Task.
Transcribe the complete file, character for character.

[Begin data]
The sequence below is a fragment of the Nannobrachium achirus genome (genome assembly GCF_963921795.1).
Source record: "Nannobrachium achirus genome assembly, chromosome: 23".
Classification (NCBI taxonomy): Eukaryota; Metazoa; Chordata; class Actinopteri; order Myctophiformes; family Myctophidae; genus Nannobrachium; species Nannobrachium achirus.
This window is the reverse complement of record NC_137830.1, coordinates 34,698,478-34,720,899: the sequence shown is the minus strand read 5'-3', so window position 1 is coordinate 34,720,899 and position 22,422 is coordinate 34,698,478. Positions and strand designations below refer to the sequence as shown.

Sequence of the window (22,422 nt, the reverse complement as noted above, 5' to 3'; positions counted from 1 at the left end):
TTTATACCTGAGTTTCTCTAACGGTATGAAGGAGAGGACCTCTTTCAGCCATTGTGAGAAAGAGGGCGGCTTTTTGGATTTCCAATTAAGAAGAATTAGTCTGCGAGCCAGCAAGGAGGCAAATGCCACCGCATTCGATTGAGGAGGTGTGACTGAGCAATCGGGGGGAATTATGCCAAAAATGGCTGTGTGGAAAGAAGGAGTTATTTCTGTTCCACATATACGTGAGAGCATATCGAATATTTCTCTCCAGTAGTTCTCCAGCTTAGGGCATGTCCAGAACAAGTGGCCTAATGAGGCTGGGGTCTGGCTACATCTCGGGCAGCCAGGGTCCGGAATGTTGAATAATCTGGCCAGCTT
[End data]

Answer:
The sequence below is a fragment of the Nannobrachium achirus genome (genome assembly GCF_963921795.1).
Source record: "Nannobrachium achirus genome assembly, chromosome: 23".
Classification (NCBI taxonomy): Eukaryota; Metazoa; Chordata; class Actinopteri; order Myctophiformes; family Myctophidae; genus Nannobrachium; species Nannobrachium achirus.
This window is the reverse complement of record NC_137830.1, coordinates 34,698,478-34,720,899: the sequence shown is the minus strand read 5'-3', so window position 1 is coordinate 34,720,899 and position 22,422 is coordinate 34,698,478. Positions and strand designations below refer to the sequence as shown.

Sequence of the window (22,422 nt, the reverse complement as noted above, 5' to 3'; positions counted from 1 at the left end):
TTTATACCTGAGTTTCTCTAACGGTATGAAGGAGAGGACCTCTTTCAGCCATTGTGAGAAAGAGGGCGGCTTTTTGGATTTCCAATTAAGAAGAATTAGTCTGCGAGCCAGCAAGGAGGCAAATGCCACCGCATTCGATTGAGGAGGTGTGACTGAGCAATCGGGGGGAATTATGCCAAAAATGGCTGTGTGGAAAGAAGGAGTTATTTCTGTTCCACATATACGTGAGAGCATATCGAATATTTCTCTCCAGTAGTTCTCCAGCTTAGGGCATGTCCAGAACAAGTGGCCTAATGAGGCTGGGGTCTGGCTACATCTCGGGCAGCCAGGGTCCGGAATGTTGAATAATCTGGCCAGCTT